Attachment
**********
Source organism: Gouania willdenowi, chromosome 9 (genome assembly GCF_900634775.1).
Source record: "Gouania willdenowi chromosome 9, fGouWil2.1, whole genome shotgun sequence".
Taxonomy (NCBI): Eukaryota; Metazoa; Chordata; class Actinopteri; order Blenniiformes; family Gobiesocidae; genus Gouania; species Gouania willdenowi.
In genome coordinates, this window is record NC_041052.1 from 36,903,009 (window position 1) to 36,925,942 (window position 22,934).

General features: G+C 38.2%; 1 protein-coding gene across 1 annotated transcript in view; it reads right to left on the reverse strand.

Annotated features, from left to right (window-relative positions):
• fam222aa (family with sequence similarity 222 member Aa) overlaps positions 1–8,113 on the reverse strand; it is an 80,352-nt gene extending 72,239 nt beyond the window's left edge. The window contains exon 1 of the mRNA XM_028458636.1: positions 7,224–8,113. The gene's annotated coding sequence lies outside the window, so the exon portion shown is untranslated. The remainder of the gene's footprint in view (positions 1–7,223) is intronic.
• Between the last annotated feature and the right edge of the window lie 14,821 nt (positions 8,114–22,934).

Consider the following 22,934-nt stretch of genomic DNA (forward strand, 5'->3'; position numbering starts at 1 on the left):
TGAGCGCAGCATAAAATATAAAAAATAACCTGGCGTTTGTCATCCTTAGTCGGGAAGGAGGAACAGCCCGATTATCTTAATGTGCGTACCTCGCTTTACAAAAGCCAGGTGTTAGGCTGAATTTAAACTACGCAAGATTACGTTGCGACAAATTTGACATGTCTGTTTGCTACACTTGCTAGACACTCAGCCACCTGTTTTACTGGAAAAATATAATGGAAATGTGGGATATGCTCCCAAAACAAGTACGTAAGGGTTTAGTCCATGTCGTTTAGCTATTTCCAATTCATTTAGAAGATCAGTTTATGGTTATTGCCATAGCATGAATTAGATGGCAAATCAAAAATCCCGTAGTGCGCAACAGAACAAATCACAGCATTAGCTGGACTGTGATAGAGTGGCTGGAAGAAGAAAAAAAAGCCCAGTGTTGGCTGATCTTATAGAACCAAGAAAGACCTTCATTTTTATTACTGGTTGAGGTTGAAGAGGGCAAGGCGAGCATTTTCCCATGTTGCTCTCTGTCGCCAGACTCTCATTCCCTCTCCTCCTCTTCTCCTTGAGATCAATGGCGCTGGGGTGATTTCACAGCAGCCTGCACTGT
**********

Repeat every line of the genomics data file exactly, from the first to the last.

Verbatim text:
Source organism: Gouania willdenowi, chromosome 9 (genome assembly GCF_900634775.1).
Source record: "Gouania willdenowi chromosome 9, fGouWil2.1, whole genome shotgun sequence".
Taxonomy (NCBI): Eukaryota; Metazoa; Chordata; class Actinopteri; order Blenniiformes; family Gobiesocidae; genus Gouania; species Gouania willdenowi.
In genome coordinates, this window is record NC_041052.1 from 36,903,009 (window position 1) to 36,925,942 (window position 22,934).

General features: G+C 38.2%; 1 protein-coding gene across 1 annotated transcript in view; it reads right to left on the reverse strand.

Annotated features, from left to right (window-relative positions):
• fam222aa (family with sequence similarity 222 member Aa) overlaps positions 1–8,113 on the reverse strand; it is an 80,352-nt gene extending 72,239 nt beyond the window's left edge. The window contains exon 1 of the mRNA XM_028458636.1: positions 7,224–8,113. The gene's annotated coding sequence lies outside the window, so the exon portion shown is untranslated. The remainder of the gene's footprint in view (positions 1–7,223) is intronic.
• Between the last annotated feature and the right edge of the window lie 14,821 nt (positions 8,114–22,934).

Consider the following 22,934-nt stretch of genomic DNA (forward strand, 5'->3'; position numbering starts at 1 on the left):
TGAGCGCAGCATAAAATATAAAAAATAACCTGGCGTTTGTCATCCTTAGTCGGGAAGGAGGAACAGCCCGATTATCTTAATGTGCGTACCTCGCTTTACAAAAGCCAGGTGTTAGGCTGAATTTAAACTACGCAAGATTACGTTGCGACAAATTTGACATGTCTGTTTGCTACACTTGCTAGACACTCAGCCACCTGTTTTACTGGAAAAATATAATGGAAATGTGGGATATGCTCCCAAAACAAGTACGTAAGGGTTTAGTCCATGTCGTTTAGCTATTTCCAATTCATTTAGAAGATCAGTTTATGGTTATTGCCATAGCATGAATTAGATGGCAAATCAAAAATCCCGTAGTGCGCAACAGAACAAATCACAGCATTAGCTGGACTGTGATAGAGTGGCTGGAAGAAGAAAAAAAAGCCCAGTGTTGGCTGATCTTATAGAACCAAGAAAGACCTTCATTTTTATTACTGGTTGAGGTTGAAGAGGGCAAGGCGAGCATTTTCCCATGTTGCTCTCTGTCGCCAGACTCTCATTCCCTCTCCTCCTCTTCTCCTTGAGATCAATGGCGCTGGGGTGATTTCACAGCAGCCTGCACTGT